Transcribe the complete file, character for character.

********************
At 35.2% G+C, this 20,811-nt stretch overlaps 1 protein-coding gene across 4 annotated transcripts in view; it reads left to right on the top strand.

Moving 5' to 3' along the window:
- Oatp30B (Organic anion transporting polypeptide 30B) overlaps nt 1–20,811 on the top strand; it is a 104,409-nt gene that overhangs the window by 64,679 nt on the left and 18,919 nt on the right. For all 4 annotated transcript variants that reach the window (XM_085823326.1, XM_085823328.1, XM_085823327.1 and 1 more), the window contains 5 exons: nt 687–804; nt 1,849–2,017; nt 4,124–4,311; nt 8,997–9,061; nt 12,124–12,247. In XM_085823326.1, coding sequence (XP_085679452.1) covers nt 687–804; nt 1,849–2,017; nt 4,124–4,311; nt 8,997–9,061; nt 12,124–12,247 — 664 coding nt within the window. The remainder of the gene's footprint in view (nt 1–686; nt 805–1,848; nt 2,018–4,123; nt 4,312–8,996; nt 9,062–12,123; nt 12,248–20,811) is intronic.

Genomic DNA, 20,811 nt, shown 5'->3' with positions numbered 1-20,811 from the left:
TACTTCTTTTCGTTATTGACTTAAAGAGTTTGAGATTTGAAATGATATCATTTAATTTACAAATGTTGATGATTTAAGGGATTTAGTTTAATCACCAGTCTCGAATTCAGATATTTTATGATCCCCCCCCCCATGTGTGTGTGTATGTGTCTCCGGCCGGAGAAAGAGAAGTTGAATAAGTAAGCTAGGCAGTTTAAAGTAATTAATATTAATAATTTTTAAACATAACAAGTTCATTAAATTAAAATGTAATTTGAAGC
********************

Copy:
At 35.2% G+C, this 20,811-nt stretch overlaps 1 protein-coding gene across 4 annotated transcripts in view; it reads left to right on the top strand.

Moving 5' to 3' along the window:
- Oatp30B (Organic anion transporting polypeptide 30B) overlaps nt 1–20,811 on the top strand; it is a 104,409-nt gene that overhangs the window by 64,679 nt on the left and 18,919 nt on the right. For all 4 annotated transcript variants that reach the window (XM_085823326.1, XM_085823328.1, XM_085823327.1 and 1 more), the window contains 5 exons: nt 687–804; nt 1,849–2,017; nt 4,124–4,311; nt 8,997–9,061; nt 12,124–12,247. In XM_085823326.1, coding sequence (XP_085679452.1) covers nt 687–804; nt 1,849–2,017; nt 4,124–4,311; nt 8,997–9,061; nt 12,124–12,247 — 664 coding nt within the window. The remainder of the gene's footprint in view (nt 1–686; nt 805–1,848; nt 2,018–4,123; nt 4,312–8,996; nt 9,062–12,123; nt 12,248–20,811) is intronic.

Genomic DNA, 20,811 nt, shown 5'->3' with positions numbered 1-20,811 from the left:
TACTTCTTTTCGTTATTGACTTAAAGAGTTTGAGATTTGAAATGATATCATTTAATTTACAAATGTTGATGATTTAAGGGATTTAGTTTAATCACCAGTCTCGAATTCAGATATTTTATGATCCCCCCCCCCATGTGTGTGTGTATGTGTCTCCGGCCGGAGAAAGAGAAGTTGAATAAGTAAGCTAGGCAGTTTAAAGTAATTAATATTAATAATTTTTAAACATAACAAGTTCATTAAATTAAAATGTAATTTGAAGC